Questions for ‘Skipping stone physics could aid net-tangled whales and more’

a stone kicks up three arcs of water behind it as it skips over the surface of a pond, with sun shining through trees in the background

Many children who grow up near bodies of water attempt to fling stones across the water, making them skip as many times as possible before finally sinking. Similar physics inspired the development of new buoys to help save trapped whales.

Colin Anderson Productions pty ltd/Photodisc/Getty Images Plus

To accompany ‘Skipping stone physics could aid net-tangled whales and more


Before Reading:

  1. How might large fishing nets cause accidental harm to ocean-dwelling creatures? List three untargeted species that you think might be accidentally harmed by modern fishing practices.
  2. In one sentence, describe what it looks like to “skip stones” across water. (If you’re unfamiliar with stone skipping, check out this quick video.) Consider the factors that go into successfully skipping a stone. Describe what you imagine as the ideal stone shape for skipping. Describe what you imagine as the ideal technique for making a stone skip as often as possible. For instance, how might you hold the stone? How might you angle the stone for throwing?

During Reading:

  1. From your reading of the story, what are floating buoys on large fishing nets supposed to sense? 
  2. In the context of this story, what is drag?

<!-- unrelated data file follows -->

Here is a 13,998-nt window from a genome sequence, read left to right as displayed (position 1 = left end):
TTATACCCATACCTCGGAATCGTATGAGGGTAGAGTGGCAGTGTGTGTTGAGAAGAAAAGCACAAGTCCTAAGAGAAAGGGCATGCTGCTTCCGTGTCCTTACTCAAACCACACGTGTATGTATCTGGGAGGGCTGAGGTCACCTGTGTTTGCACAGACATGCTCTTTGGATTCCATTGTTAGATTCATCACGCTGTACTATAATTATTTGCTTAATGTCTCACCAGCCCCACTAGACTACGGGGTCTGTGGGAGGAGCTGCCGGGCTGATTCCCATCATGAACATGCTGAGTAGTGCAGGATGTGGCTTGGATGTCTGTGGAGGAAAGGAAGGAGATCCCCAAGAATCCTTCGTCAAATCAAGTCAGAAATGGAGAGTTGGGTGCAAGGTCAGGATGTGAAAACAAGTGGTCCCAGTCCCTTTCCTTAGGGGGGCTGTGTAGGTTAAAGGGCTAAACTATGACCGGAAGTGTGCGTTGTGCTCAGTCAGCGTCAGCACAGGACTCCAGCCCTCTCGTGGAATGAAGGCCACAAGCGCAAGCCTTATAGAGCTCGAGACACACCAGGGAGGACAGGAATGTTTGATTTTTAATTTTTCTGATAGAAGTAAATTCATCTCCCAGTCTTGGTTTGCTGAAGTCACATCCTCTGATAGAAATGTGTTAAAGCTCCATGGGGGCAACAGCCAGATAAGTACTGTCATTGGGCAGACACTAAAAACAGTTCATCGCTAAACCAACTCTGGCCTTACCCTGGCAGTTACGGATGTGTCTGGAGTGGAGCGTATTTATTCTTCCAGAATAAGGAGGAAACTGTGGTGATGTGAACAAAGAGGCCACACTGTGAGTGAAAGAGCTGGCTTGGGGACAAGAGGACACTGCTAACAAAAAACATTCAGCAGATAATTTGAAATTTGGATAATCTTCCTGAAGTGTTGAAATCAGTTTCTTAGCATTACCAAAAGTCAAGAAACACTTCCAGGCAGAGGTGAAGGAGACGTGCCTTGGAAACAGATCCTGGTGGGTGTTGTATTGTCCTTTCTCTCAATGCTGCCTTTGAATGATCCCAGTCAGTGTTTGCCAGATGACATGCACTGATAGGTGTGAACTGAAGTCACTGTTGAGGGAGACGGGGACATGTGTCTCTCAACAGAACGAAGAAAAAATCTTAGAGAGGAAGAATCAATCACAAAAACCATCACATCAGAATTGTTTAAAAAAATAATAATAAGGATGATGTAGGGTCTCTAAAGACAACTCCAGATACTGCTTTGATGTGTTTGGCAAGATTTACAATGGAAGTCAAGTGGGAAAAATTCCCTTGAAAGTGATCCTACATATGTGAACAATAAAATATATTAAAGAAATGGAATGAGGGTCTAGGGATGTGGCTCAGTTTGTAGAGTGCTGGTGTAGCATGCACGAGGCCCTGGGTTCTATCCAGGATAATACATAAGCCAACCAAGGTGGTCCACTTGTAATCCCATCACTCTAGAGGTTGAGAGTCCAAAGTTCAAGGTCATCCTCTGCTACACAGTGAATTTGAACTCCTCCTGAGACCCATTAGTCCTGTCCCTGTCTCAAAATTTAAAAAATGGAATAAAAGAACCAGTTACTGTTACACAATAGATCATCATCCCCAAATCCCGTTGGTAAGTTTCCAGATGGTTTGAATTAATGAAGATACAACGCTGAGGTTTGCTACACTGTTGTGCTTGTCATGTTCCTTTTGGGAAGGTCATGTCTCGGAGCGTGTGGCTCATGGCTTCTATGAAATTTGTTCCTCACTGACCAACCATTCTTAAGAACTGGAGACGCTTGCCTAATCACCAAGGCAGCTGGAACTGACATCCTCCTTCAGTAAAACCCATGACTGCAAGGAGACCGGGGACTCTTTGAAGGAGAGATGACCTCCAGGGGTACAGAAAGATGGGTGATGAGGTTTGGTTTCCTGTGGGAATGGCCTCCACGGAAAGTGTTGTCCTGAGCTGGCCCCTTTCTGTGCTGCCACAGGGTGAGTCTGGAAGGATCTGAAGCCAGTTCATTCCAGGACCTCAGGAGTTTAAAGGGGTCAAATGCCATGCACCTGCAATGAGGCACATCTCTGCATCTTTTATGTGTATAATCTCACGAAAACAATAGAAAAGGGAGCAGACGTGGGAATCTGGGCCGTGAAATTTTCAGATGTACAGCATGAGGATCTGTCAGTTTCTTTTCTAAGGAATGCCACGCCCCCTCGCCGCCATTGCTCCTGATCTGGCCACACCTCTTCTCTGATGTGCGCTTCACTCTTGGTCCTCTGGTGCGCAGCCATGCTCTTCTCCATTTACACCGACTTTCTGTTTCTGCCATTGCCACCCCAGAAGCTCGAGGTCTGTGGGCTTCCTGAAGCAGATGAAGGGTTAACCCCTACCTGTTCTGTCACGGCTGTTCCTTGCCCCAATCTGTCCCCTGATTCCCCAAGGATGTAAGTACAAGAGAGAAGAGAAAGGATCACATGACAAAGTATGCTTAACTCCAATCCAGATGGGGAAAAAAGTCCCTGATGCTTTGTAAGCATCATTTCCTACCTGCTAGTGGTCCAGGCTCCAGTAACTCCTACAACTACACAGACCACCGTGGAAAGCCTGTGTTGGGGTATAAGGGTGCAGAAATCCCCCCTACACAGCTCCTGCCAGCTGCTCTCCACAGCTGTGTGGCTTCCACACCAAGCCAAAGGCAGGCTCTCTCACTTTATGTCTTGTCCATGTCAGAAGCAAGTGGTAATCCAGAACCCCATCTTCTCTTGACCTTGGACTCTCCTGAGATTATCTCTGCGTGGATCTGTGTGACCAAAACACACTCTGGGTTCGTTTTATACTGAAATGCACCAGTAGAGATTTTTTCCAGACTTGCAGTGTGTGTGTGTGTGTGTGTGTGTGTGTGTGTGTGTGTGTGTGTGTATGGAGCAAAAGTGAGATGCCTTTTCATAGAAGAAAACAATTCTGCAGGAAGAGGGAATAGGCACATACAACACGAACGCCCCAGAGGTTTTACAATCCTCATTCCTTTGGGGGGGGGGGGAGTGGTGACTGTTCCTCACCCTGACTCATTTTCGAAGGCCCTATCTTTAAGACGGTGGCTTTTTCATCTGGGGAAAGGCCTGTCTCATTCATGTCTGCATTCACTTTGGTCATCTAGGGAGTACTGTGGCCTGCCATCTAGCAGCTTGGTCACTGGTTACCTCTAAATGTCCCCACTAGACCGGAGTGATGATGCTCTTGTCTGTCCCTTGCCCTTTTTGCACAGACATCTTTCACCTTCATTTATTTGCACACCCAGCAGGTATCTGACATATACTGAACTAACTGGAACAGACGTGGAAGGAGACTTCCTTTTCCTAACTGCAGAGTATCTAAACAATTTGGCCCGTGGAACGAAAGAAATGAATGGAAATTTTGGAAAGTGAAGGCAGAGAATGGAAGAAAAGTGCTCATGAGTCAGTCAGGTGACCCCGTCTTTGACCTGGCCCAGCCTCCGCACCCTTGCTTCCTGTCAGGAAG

3. Under what conditions might the floating buoys experience a lot of drag?
  4. What problem occurs when these floating buoys get pulled underwater?
  5. What shocked Tadd Truscott about the behavior of the sphere-shaped buoy when pulled across the water? 
  6. Truscott and his team noted that an air bubble formed around their spherical buoy. What “streamlined” shape did this air bubble form that resulted in a reduction of drag? 
  7. Describe how the shape of Truscott’s new and improved buoy differs from traditional buoys. How might this design change help whales?

After Reading:

  1. Imagine you own a company that sells buoys and other fishing supplies. After reading this story, you decide to sell only fishing buoys with the redesigned shape. However, when your customers see this change, many want the old buoys back. “Why should I change?” one customer says. “I’ve used the other buoy style for years, and it works fine.” Identify one concern this customer might have about the new design. What might you tell this customer to encourage them to try the new buoy? Use findings in this story to support your response.
  2. Unlike fish, marine mammals such as whales use lungs to breathe. Why might this make whales more vulnerable to the accidental fishing problems described in this story? What is another aquatic species with lungs that, similar to whales, might suffer from fishing nets? Would the newly redesigned buoy help this species? Explain why or why not.
  3. A misconception is an incorrect assumption or opinion about something. Scientists must often confront their misconceptions when faced with unexpected data or scientific findings. What is an example from this story of a scientist confronting one of their misconceptions? Imagine this scientist had been unwilling to accept such unexpected results. How might this study have been affected?